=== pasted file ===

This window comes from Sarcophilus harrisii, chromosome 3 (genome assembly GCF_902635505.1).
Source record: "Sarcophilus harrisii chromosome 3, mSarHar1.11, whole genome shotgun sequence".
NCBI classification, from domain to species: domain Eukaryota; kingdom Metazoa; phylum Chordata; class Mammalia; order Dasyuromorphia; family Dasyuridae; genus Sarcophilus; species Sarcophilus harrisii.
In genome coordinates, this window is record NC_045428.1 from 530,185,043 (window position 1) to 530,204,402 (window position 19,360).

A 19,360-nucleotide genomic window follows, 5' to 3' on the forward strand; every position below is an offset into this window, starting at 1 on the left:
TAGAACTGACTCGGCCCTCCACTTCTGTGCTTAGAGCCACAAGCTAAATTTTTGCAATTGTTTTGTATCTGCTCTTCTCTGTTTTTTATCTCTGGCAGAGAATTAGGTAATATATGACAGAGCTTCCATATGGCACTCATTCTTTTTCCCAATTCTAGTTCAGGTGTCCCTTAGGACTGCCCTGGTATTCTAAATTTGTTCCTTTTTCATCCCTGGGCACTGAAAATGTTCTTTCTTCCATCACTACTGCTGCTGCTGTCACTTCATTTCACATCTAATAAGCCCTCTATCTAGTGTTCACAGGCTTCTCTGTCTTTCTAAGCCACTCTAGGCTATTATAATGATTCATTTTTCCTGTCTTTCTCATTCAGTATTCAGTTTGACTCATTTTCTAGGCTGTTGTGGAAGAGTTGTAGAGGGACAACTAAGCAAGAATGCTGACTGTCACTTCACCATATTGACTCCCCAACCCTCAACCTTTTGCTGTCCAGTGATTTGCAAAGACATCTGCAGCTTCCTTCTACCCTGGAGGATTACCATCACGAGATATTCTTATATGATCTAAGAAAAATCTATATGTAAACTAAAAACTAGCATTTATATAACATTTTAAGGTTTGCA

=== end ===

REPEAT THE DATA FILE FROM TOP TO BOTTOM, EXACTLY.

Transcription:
This window comes from Sarcophilus harrisii, chromosome 3 (genome assembly GCF_902635505.1).
Source record: "Sarcophilus harrisii chromosome 3, mSarHar1.11, whole genome shotgun sequence".
NCBI classification, from domain to species: domain Eukaryota; kingdom Metazoa; phylum Chordata; class Mammalia; order Dasyuromorphia; family Dasyuridae; genus Sarcophilus; species Sarcophilus harrisii.
In genome coordinates, this window is record NC_045428.1 from 530,185,043 (window position 1) to 530,204,402 (window position 19,360).

A 19,360-nucleotide genomic window follows, 5' to 3' on the forward strand; every position below is an offset into this window, starting at 1 on the left:
TAGAACTGACTCGGCCCTCCACTTCTGTGCTTAGAGCCACAAGCTAAATTTTTGCAATTGTTTTGTATCTGCTCTTCTCTGTTTTTTATCTCTGGCAGAGAATTAGGTAATATATGACAGAGCTTCCATATGGCACTCATTCTTTTTCCCAATTCTAGTTCAGGTGTCCCTTAGGACTGCCCTGGTATTCTAAATTTGTTCCTTTTTCATCCCTGGGCACTGAAAATGTTCTTTCTTCCATCACTACTGCTGCTGCTGTCACTTCATTTCACATCTAATAAGCCCTCTATCTAGTGTTCACAGGCTTCTCTGTCTTTCTAAGCCACTCTAGGCTATTATAATGATTCATTTTTCCTGTCTTTCTCATTCAGTATTCAGTTTGACTCATTTTCTAGGCTGTTGTGGAAGAGTTGTAGAGGGACAACTAAGCAAGAATGCTGACTGTCACTTCACCATATTGACTCCCCAACCCTCAACCTTTTGCTGTCCAGTGATTTGCAAAGACATCTGCAGCTTCCTTCTACCCTGGAGGATTACCATCACGAGATATTCTTATATGATCTAAGAAAAATCTATATGTAAACTAAAAACTAGCATTTATATAACATTTTAAGGTTTGCA